Alaska Highway
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10 part series

WaterfallsThere's a land where the mountains are nameless
And the rivers all run God knows where.
There are lives that are erring and aimless
And deaths that just hang by a hair.
There are hardships that nobody reckons
There are valleys unpeopled and still.
There's a land - how it beckons and beckons
And I want to go back, and I will.
Robert W. Service.


The Alaska Highway
by Jerry W. Bird

Imagine you are a time traveler. The year is 1942. The month is February - and our whole world is gripped by total war. For the moment, Axis forces hold the initiative, and for weeks following the Pearl Harbor disaster, every ship leaving North America's Pacific ports is threatened. The president's directive is clear: Furnish a supply route to the network of northern airfields - an overland route to supplement our air and sea lanes; one secure from attack." Approval comes swiftly, and the task begins, with end points set up by the military at Dawson Creek, BC. and Big Delta, Alaska. Overnight, the entire North mobilizes, as the rugged Trail of '42 rivals the famous Trail of '98 in worldwide focus. Those of us living in the Yukon at the time felt suddenly in the forefront of the action. What some called North America's greatest construction project since the Panama Canal began as a marvel of mobility at the time. U.S. Authorities combed the entire coast, seeking available water transportation, creating a patchwork flotilla of yachts, cargo vessels, tugs fish boats and barges.

The Alaska Highway was also a massive sea-bridge, spanning the coastal fjords of the Inside Passage to historic Skagway, then over the
White Pass by narrow-gauge railway to Whitehorse on the Yukon River, or up-coast to Valdez, Alaska, near Anchorage.

Inland, a 500-mile connection existed via rail and dirt road, from Edmonton to the staging point at Dawson Creek, BC. Mere dots on the map soon became feverish anthills of activity, as mountains of supplies and acres of equipment were stockpiled along the way. The fleet of paddle wheelers that plied the Yukon since the Gold Rush of the 1890s was pressed into service, since there were no real roads connecting the territory's main communities.

This is the opening of a video, written by BC Scene Editor Jerry W. Bird on hehalf of the Canadian Government for the Alaska Highway's 50th Anniversary

Brutal Climate: Reconnaissance, location work and a massive construction effort began simultaneously. By float plane, military aircraft, on foot, by pack horse, cat-train or dog sled - they traversed hundreds of miles in a few frantic months - up around, through and over some of the world's toughest terrain. The climate was brutal as anywhere on the globe. Elsdon Gladwin, first Canadian Army officer to drive the Pioneer Road described it to me.

"Those U.S. troops - I felt sorry for them to begin with - then was amazed at what they did. If you weren't there, you just couldn't understand it. I saw fellows so tired, they were ready to drop in their tracks. It was rush-rush-rush! Fellows were doing 18 to 20 hours a day on bulldozers. One was up to his neck in ice water repairing timbers in subzero weather. God, I admired them! Most were southerners - they'd never experienced cold like that. And in the summer, it was mosquitoes - like they'd eat you right there, or pack you away to eat at home."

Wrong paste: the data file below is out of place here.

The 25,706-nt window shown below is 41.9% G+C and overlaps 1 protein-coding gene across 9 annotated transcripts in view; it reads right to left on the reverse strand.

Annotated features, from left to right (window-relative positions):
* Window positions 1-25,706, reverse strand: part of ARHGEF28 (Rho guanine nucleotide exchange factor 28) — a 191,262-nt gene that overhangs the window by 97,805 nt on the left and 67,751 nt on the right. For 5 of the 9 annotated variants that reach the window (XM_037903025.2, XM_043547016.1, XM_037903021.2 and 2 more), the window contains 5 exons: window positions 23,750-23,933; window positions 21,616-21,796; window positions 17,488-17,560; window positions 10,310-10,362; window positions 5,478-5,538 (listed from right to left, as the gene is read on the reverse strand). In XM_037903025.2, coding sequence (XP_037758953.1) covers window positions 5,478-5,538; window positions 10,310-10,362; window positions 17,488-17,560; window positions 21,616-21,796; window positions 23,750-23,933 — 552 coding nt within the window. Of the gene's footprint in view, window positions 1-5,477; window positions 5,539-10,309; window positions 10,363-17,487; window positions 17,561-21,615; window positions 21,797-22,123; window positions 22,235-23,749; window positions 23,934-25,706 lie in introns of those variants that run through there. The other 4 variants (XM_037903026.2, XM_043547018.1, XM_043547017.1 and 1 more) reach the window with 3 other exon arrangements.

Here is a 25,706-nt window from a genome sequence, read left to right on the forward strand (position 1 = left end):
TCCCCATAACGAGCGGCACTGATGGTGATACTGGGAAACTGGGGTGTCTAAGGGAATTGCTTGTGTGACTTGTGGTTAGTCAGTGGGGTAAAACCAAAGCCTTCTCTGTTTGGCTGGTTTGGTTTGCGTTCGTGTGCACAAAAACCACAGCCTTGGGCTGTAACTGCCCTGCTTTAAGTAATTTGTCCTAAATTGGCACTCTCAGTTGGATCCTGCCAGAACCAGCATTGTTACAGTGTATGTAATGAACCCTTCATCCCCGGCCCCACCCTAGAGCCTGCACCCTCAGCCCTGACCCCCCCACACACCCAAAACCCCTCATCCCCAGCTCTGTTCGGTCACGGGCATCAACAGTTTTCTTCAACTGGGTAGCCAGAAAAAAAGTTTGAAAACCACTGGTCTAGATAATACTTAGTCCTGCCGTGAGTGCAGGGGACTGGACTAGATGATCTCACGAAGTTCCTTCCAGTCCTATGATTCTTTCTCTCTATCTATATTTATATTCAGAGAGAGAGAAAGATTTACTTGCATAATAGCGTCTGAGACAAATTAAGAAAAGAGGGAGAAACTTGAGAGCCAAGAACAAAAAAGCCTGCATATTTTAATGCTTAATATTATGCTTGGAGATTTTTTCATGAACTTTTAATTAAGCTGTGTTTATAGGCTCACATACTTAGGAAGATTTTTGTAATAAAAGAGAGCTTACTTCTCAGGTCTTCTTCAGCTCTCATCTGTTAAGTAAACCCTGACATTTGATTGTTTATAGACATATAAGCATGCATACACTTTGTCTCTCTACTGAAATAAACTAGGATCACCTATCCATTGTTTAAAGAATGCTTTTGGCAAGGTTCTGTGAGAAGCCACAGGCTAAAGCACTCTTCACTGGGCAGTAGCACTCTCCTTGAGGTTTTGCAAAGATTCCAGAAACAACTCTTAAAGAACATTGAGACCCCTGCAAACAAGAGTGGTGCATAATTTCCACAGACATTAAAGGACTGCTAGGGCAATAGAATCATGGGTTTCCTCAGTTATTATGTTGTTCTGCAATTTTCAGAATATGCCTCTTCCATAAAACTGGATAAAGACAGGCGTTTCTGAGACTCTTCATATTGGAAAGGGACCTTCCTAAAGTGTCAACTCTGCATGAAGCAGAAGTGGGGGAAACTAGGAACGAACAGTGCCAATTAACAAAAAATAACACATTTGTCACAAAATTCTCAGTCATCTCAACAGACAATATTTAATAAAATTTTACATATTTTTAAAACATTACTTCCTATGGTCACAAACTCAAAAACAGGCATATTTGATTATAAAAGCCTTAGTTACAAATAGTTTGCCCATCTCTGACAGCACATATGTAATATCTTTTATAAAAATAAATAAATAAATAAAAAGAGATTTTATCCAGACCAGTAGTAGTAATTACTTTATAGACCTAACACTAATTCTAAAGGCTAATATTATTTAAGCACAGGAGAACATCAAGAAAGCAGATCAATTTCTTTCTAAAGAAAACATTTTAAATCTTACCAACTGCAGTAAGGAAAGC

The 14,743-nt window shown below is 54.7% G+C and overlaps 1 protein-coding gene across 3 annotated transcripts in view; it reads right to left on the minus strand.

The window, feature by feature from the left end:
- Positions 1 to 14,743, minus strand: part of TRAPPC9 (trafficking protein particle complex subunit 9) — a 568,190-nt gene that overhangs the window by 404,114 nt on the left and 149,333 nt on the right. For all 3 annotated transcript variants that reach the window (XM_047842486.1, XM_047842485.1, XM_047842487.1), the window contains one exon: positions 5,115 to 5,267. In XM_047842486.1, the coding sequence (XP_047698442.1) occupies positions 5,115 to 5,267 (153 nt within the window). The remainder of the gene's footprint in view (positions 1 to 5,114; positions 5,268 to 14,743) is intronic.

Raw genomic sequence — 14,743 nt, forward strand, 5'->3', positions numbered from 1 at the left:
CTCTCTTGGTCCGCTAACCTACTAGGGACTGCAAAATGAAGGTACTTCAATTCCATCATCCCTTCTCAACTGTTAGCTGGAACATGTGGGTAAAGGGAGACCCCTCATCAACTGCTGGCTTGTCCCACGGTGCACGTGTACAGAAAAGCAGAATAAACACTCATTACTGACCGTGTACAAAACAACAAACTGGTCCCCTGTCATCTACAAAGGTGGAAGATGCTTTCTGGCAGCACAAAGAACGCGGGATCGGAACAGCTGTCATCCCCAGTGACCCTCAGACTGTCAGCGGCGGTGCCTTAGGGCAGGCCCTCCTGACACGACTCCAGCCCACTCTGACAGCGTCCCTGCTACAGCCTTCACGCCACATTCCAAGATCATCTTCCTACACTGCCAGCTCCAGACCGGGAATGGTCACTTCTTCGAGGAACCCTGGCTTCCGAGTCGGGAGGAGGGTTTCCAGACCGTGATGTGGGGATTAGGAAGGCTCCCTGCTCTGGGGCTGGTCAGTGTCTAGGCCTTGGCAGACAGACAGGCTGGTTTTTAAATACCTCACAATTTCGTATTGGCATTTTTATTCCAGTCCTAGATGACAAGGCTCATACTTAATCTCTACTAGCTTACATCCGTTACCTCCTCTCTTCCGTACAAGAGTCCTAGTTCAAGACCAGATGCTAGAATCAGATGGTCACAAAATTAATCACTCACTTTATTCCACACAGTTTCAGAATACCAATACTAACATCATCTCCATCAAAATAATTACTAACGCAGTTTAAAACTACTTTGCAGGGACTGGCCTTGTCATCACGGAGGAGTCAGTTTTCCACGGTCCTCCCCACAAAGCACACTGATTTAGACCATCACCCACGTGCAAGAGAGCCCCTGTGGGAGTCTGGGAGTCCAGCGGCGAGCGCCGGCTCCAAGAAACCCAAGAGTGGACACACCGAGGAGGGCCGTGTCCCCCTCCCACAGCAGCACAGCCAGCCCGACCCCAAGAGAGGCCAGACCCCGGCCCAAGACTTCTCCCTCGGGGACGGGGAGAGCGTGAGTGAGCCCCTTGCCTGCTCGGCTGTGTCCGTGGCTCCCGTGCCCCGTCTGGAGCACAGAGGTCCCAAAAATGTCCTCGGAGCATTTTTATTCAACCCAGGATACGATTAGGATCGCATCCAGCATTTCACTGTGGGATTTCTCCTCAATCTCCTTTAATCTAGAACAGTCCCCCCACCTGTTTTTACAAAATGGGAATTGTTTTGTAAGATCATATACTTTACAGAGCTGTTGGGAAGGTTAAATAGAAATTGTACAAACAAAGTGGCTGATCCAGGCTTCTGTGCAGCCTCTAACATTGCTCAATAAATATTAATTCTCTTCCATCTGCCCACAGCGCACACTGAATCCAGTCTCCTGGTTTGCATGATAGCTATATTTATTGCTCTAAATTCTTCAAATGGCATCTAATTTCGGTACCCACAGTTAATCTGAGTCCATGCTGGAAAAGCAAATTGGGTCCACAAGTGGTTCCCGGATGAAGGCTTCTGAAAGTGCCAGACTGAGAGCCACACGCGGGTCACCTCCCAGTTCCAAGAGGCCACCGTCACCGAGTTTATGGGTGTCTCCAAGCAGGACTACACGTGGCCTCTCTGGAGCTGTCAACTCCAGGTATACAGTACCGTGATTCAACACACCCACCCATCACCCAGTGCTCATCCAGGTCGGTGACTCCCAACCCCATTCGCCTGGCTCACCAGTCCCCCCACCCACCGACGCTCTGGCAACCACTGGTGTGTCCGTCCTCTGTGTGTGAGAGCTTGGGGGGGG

In spite of muskeg, mountains and permafrost, the pace continued unabated. It was a partnership between army and civilian contractors of an unsurpassed scale -leading to the final breakthrough at Beaver Creek, near the Yukon-Alaska border. A formal ceremony at Soldiers Summit by Kluane Lake marked the event. The move by FDR earlier that year proved to be more than an eleventh hour decision. By December of '42, as convoys rolled up and down the Pioneer Road, forces of the Japanese Empire were already dug in on Alaska soil, preparing for the assault we all expected.

The preceding is from a half-hour documentary video, "Alaska Highway - the First 50 year," written by Editor Jerry W. Bird for the Alaska Highway's 50th Anniversary. This historic event was celebrated along the entire route, through British Columbia, Yukon and Alaska. Thousands of veterans, both army and civilian workers who participated in building the "Trail of 42" plus others involved in upgrading the highway to its present status, joined the reunion.

This world scale project helped create a vast air bridge to Russian Siberia and the Orient - the foundation for today's Air Highway to the Pacific as envisioned by Grant MacConachie, and early bush pilot from Edmonton, who later founded Canadian Pacific Airlines. Many airport locations, such as Dawson Creek , Fort St. John and Whitehorse were mere dots on the map at the time. All of them are profiled in Air Highways Magazine.As a guide to the area's attractions, the Air Highways Supermap traces all routes by land, sea and air. This includes the Overland and Marine Highways to Alaska, the Cassiar, Klondike, Dempster and Mackenzie. Connecting airline routes and ferry routes are also included.

More Great Journeys
Yellowhead Highway- Lake Manitoba to Haida Gwaii
Columbia Valley Route- East Kootenays to Jasper
Sea to Sky Highway- to Whistler and beyond
Klondike Memories - Yukon Riverboats and Steam Trains.


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